If you use Tide, Sunlight, Gain, Cheer or Ivory Snow, etc,….did you know that they contain cancer causers like trisodium nitrilotriactetate or asthma-linked monoethanolamine? There are so many toxins in laundry detergents….hormone-disrupting chemicals, synthetic scents heavy in phthalates, bleach, caustic poisons, deadly dioxins, etc. Manufacturers suck consumers in to buying their detergents by promising “smells like rain” … “phosphate-free”, [phosphates have been gone from powdered products over a decade ago….but it’s still allowed in dish soaps! What??]....”stain-fighting”....”hypo-allergenic”, etc.

Have you ever noticed how strong the scent is when you walk down the laundry aisle in the grocery store? It’s probably the phthalates and hormone-distruptors you’re smelling! Oi!

v To make your own: Grate one full bar of PURE laundry soap, 1 cup of washing soda, 1 cup of Borax. That’s it! This stuff is amazing….I love it! I use a coffee scoop to add to one full load of laundry.



Mmmm, that fresh scent of laundry after tossing around in a dryer with fabric softener sheets? That’s likely chloroform, benzyl acetate, neurotoxic toluene, petrochemicals and phtalates. And some of those chemicals are especially harmful if exposed to heat! Hmmm, dryers = heat!! Without going into too much more detail, don’t use dryer sheets….ever. They are not recyclable either [no matter what the box may say]. Some liquid fabric softeners even make certain fabrics more flammable!

v If you like liquid softeners, use plain, white vinegar. Yup! Add a cup to the rinse cycle. It’s super cheap too!

v Use PVC-free and plastic-free dryer balls. There are some felted wool ones and Nellie Dryer Balls are great too.

v Hang your clothes on the line instead of using a dryer



You may want to do your own research on the dangers of Fluoridation. I can’t advise you either way, but personally I avoid fluoride. I particularly like Tom’s Natural toothpaste. Unfortunately, the tube is not recyclable in my area, but a tube lasts hubby and I a really long time…especially when I supplement with the homemade paste. Have you ever stopped to think about what’s IN your toothpaste…or your kid’s toothpaste? Watch out for artificial colourants, dyes, sweeteners, triclosan, sodium laurel sulphate. Is your container recyclable?

Back when I was young, I remember my mom telling me to put a bit of baking soda on my palm and dip my toothbrush into it for a great teeth cleaning!

v My favourite homemade toothpaste recipe: 1 teaspoon baking soda, ¼ teaspoon peroxide, 1 drop of essential oil



Say no to aluminum….it’s a pore blocker! Watch out for that antibacterial triclosan! Talc is devastating to the environment. Avoid synthetic fragrances. The chemicals in anti-perspirants and deodorants can even get direct-access to our bloodstream through our just-compromised skin barrier if we have just shaved. Natural deodorants don’t work for everyone. It’s hard to find a good one. Some natural ones even contain some of the mean 15 chemicals, so always read the labels. That goes for everything….read the label! For several years, I was using the natural crystal along with a health-food store brand. The two together were just okay. Then I discovered the following recipe….amazing! A friend of mine always had a real problem with excess perspiration and this recipe works wonders for her!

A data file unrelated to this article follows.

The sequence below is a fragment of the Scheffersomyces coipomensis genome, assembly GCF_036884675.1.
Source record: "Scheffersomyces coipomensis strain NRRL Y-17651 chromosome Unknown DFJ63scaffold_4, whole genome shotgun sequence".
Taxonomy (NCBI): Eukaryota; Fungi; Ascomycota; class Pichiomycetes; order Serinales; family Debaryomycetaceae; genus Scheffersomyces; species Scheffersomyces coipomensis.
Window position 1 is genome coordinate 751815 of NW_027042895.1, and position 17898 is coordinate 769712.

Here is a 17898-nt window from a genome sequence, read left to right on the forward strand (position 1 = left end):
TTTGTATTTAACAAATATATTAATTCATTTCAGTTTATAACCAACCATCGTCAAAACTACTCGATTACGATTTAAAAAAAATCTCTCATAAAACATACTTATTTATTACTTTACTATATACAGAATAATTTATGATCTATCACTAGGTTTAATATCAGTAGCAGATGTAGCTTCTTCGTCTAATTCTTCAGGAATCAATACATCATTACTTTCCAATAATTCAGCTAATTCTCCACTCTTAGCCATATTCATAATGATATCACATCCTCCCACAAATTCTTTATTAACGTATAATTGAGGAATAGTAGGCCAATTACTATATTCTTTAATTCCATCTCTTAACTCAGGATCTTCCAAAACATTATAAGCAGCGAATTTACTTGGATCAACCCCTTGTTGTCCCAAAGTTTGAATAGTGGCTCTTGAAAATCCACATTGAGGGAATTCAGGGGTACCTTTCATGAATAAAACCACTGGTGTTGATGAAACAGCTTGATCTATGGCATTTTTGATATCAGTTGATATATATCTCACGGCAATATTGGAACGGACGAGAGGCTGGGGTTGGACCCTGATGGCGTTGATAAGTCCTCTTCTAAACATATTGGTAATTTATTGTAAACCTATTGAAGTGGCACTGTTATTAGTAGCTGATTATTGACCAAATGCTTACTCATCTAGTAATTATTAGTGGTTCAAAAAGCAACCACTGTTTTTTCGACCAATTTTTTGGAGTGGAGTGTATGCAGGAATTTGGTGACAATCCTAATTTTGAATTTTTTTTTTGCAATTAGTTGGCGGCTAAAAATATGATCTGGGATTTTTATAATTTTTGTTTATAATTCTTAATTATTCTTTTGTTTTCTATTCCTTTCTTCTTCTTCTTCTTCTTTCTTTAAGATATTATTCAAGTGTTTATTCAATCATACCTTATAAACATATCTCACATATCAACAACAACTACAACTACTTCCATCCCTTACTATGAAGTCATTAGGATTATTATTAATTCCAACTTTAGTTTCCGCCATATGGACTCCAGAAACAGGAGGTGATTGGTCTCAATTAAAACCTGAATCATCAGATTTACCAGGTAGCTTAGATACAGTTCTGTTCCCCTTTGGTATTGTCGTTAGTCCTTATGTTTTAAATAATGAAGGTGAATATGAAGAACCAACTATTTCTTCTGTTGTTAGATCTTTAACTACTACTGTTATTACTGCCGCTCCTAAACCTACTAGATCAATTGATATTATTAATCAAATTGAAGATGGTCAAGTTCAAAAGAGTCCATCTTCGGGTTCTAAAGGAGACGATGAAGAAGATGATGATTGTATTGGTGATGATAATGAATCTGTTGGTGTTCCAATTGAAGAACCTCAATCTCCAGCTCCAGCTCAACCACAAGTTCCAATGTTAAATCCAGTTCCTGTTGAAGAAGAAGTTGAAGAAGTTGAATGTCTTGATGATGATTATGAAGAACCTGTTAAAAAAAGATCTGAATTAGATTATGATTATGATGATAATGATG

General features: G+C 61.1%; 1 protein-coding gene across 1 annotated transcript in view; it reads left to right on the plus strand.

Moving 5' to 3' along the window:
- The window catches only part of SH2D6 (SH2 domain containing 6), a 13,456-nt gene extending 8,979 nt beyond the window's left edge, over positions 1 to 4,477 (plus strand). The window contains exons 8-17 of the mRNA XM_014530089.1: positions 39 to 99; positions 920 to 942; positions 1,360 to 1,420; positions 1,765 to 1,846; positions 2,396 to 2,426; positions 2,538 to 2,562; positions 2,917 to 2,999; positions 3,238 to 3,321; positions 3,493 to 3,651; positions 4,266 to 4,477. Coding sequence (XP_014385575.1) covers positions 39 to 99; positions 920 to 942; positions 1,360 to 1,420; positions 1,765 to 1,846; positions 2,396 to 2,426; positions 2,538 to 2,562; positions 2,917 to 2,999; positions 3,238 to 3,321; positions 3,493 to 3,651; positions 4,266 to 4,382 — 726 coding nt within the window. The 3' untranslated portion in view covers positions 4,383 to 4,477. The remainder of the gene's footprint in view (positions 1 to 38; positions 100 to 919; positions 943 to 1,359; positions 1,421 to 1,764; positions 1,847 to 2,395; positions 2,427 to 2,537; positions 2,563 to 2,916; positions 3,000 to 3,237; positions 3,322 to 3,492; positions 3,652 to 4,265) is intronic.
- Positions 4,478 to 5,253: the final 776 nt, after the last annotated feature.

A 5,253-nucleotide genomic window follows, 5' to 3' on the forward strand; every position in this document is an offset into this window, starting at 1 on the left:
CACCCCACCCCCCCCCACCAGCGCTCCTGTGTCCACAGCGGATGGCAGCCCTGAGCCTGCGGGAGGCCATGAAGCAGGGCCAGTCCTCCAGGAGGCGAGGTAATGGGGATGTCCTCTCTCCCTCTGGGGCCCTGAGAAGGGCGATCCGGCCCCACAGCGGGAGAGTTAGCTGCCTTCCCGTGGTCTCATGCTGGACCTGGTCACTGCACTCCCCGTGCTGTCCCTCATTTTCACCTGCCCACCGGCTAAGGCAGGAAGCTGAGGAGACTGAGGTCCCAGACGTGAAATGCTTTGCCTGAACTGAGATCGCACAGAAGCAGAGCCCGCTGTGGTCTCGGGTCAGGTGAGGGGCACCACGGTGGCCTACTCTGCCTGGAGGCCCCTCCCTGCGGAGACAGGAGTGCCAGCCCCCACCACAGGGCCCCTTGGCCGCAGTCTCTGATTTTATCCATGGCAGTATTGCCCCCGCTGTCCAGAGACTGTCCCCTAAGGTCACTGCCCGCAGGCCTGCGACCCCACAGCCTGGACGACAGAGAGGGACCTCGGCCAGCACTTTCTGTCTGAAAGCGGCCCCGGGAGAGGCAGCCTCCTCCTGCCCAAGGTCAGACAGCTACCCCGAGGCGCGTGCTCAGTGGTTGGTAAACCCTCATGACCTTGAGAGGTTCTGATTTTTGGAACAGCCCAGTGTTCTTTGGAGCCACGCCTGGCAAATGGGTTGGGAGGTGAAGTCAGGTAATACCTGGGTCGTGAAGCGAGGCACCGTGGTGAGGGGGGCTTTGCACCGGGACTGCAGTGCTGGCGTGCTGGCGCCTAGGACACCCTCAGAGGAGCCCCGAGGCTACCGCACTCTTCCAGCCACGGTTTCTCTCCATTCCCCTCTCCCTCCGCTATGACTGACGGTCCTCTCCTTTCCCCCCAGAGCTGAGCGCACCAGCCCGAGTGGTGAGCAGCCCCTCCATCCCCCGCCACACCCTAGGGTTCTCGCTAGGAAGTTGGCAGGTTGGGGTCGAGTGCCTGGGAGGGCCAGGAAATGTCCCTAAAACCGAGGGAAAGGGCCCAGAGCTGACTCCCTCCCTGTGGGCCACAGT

v ¼ cup baking soda, ¼ cup arrowroot starch/powder, ¼ cup coconut oil, 2 tablespoons cornstarch, ¼ teaspoon essential oil [I use tea tree oil] Mix well until you have a moist paste. If it’s too dry, add more oil. Too wet, add more powders. All you need is a little pea-sized dab. Spread on pits! Use with the crystal and you’ll have extra protection.



It’s one thing to add chemicals to body lotions that we rub all over our body, but it’s something else to add chemicals to our head!!! That’s too close for comfort for me. I need all the brain cells I can get. Beauty product manufacturers promise us beautiful hair, shiny locks, healthy hair. But at what cost to our health and the environment. One of most toxic ingredients in shampoo made in the US is 1,4-Dioxane….another cancer link. In 2008, 46% of “natural” and “organic”-branded shampoos, body washes and hand soaps tested positive for 1,4-Dioxane. Here in Canada, it cannot be added … but it’s okay if it gets in the product, umm, er, accidentally! Eeep.

Look for shampoos without any –eths or PEGs in them. Avoid the mean 15. Don’t believe the most-often phoney claims to be “all natural” or “green”. Sometimes, all that means is that the colour of the liquid is green!

Some shampoo and conditioner ingredients are impossible to pronounce. That can’t be good.

When shopping, the best thing you can do is READ THE LABEL.

At the cottage, the best thing you can do for the environment is to not use any shampoo or conditioner. Don’t let them get into the water system by any means.

v For hair washing, [good for every day use]: add 2 tablespoons of baking soda to an empty shampoo bottle. Add warm water and shake gently to dissolve the soda. Massage into your scalp and hair. Rinse.

v For conditioning [use once a week]: add 1-2 tablespoons of apple cider vinegar to an empty conditioner bottle. Add warm water to fill. Add to hair and scalp and rinse. You won’t smell like French fries…honest!

v For hair spray: Chop one orange [for dry hair] or one lemon [for fine hair] – peel and all, and add 2 cups of water. Bring to a boil and simmer until the mixture is reduced by half. [Your cottage or home will smell lovely in the mean time]. Cool and add to an empty spray bottle. Add 1 ounce of alcohol if you want to extend the shelf life…about 1 month.



Coconut Oil is my new-found best friend! Seriously….I can’t stop talking about how great it is. I use it as a body moisturizer, Sunscreen – it’s about an SPF 8, for Oil-Pulling, to make my deodorant, for cooking, for a deep-conditioner for hair, for bug bites, for cold-sores, for Gracie’s itchy belly, etc, etc. For the best site about Coconut Oil, visit



Debb – aka Panache